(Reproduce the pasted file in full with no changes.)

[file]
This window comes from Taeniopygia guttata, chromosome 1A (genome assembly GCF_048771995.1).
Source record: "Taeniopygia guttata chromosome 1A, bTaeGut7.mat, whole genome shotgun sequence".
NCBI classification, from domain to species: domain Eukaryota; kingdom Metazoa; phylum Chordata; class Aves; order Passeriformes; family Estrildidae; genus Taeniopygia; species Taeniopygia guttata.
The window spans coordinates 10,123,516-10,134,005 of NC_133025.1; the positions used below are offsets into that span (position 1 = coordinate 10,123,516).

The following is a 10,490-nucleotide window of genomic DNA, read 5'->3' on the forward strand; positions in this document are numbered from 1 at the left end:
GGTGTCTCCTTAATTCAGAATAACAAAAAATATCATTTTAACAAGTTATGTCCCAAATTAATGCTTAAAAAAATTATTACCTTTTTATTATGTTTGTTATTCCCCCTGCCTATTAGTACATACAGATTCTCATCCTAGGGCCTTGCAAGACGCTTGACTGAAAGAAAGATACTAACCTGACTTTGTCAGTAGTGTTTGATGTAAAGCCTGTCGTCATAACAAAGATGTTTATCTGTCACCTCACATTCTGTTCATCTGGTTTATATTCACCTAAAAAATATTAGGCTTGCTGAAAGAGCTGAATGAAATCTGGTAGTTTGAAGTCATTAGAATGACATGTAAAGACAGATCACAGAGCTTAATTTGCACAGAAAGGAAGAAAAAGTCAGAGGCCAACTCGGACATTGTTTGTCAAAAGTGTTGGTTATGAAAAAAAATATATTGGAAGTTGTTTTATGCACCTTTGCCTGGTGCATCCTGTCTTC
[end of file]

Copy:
This window comes from Taeniopygia guttata, chromosome 1A (genome assembly GCF_048771995.1).
Source record: "Taeniopygia guttata chromosome 1A, bTaeGut7.mat, whole genome shotgun sequence".
NCBI classification, from domain to species: domain Eukaryota; kingdom Metazoa; phylum Chordata; class Aves; order Passeriformes; family Estrildidae; genus Taeniopygia; species Taeniopygia guttata.
The window spans coordinates 10,123,516-10,134,005 of NC_133025.1; the positions used below are offsets into that span (position 1 = coordinate 10,123,516).

The following is a 10,490-nucleotide window of genomic DNA, read 5'->3' on the forward strand; positions in this document are numbered from 1 at the left end:
GGTGTCTCCTTAATTCAGAATAACAAAAAATATCATTTTAACAAGTTATGTCCCAAATTAATGCTTAAAAAAATTATTACCTTTTTATTATGTTTGTTATTCCCCCTGCCTATTAGTACATACAGATTCTCATCCTAGGGCCTTGCAAGACGCTTGACTGAAAGAAAGATACTAACCTGACTTTGTCAGTAGTGTTTGATGTAAAGCCTGTCGTCATAACAAAGATGTTTATCTGTCACCTCACATTCTGTTCATCTGGTTTATATTCACCTAAAAAATATTAGGCTTGCTGAAAGAGCTGAATGAAATCTGGTAGTTTGAAGTCATTAGAATGACATGTAAAGACAGATCACAGAGCTTAATTTGCACAGAAAGGAAGAAAAAGTCAGAGGCCAACTCGGACATTGTTTGTCAAAAGTGTTGGTTATGAAAAAAAATATATTGGAAGTTGTTTTATGCACCTTTGCCTGGTGCATCCTGTCTTC